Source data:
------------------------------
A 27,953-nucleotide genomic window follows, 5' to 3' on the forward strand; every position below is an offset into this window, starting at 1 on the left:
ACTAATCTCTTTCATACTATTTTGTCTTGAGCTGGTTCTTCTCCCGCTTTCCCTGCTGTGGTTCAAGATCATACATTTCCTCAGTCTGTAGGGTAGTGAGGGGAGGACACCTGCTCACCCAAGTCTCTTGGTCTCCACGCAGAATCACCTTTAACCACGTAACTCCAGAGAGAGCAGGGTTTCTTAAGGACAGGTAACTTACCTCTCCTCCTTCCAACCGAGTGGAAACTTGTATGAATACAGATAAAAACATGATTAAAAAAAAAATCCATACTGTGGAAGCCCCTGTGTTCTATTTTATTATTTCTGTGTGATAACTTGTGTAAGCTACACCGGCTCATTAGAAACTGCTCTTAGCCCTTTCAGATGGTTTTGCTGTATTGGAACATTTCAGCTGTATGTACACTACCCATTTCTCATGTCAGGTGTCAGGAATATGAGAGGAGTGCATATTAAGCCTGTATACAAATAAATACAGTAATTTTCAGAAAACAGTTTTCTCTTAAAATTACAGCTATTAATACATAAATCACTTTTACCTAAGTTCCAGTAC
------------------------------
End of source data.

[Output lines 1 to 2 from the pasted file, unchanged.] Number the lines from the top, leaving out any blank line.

A 27,953-nucleotide genomic window follows, 5' to 3' on the forward strand; every position below is an offset into this window, starting at 1 on the left:
ACTAATCTCTTTCATACTATTTTGTCTTGAGCTGGTTCTTCTCCCGCTTTCCCTGCTGTGGTTCAAGATCATACATTTCCTCAGTCTGTAGGGTAGTGAGGGGAGGACACCTGCTCACCCAAGTCTCTTGGTCTCCACGCAGAATCACCTTTAACCACGTAACTCCAGAGAGAGCAGGGTTTCTTAAGGACAGGTAACTTACCTCTCCTCCTTCCAACCGAGTGGAAACTTGTATGAATACAGATAAAAACATGATTAAAAAAAAAATCCATACTGTGGAAGCCCCTGTGTTCTATTTTATTATTTCTGTGTGATAACTTGTGTAAGCTACACCGGCTCATTAGAAACTGCTCTTAGCCCTTTCAGATGGTTTTGCTGTATTGGAACATTTCAGCTGTATGTACACTACCCATTTCTCATGTCAGGTGTCAGGAATATGAGAGGAGTGCATATTAAGCCTGTATACAAATAAATACAGTAATTTTCAGAAAACAGTTTTCTCTTAAAATTACAGCTATTAATACATAAATCACTTTTACCTAAGTTCCAGTAC